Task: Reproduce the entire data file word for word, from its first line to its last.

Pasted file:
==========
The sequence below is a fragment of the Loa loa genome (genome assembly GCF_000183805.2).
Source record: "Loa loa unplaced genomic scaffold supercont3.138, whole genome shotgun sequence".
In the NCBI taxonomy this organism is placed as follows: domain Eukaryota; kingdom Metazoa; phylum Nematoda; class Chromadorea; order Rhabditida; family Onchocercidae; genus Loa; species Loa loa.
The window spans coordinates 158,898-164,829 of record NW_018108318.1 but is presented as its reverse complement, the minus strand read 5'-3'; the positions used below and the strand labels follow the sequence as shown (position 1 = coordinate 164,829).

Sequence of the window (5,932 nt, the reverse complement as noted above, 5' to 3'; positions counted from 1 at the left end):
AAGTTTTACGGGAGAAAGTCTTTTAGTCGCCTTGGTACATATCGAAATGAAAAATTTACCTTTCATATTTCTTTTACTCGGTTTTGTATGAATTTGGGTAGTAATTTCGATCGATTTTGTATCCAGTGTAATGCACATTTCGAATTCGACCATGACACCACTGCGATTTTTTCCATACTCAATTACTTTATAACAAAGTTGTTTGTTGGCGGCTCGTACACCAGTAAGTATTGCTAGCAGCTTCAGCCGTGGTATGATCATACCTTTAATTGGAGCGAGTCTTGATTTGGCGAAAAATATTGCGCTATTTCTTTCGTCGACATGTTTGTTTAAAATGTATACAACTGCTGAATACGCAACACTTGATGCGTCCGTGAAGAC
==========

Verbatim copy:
The sequence below is a fragment of the Loa loa genome (genome assembly GCF_000183805.2).
Source record: "Loa loa unplaced genomic scaffold supercont3.138, whole genome shotgun sequence".
In the NCBI taxonomy this organism is placed as follows: domain Eukaryota; kingdom Metazoa; phylum Nematoda; class Chromadorea; order Rhabditida; family Onchocercidae; genus Loa; species Loa loa.
The window spans coordinates 158,898-164,829 of record NW_018108318.1 but is presented as its reverse complement, the minus strand read 5'-3'; the positions used below and the strand labels follow the sequence as shown (position 1 = coordinate 164,829).

Sequence of the window (5,932 nt, the reverse complement as noted above, 5' to 3'; positions counted from 1 at the left end):
AAGTTTTACGGGAGAAAGTCTTTTAGTCGCCTTGGTACATATCGAAATGAAAAATTTACCTTTCATATTTCTTTTACTCGGTTTTGTATGAATTTGGGTAGTAATTTCGATCGATTTTGTATCCAGTGTAATGCACATTTCGAATTCGACCATGACACCACTGCGATTTTTTCCATACTCAATTACTTTATAACAAAGTTGTTTGTTGGCGGCTCGTACACCAGTAAGTATTGCTAGCAGCTTCAGCCGTGGTATGATCATACCTTTAATTGGAGCGAGTCTTGATTTGGCGAAAAATATTGCGCTATTTCTTTCGTCGACATGTTTGTTTAAAATGTATACAACTGCTGAATACGCAACACTTGATGCGTCCGTGAAGAC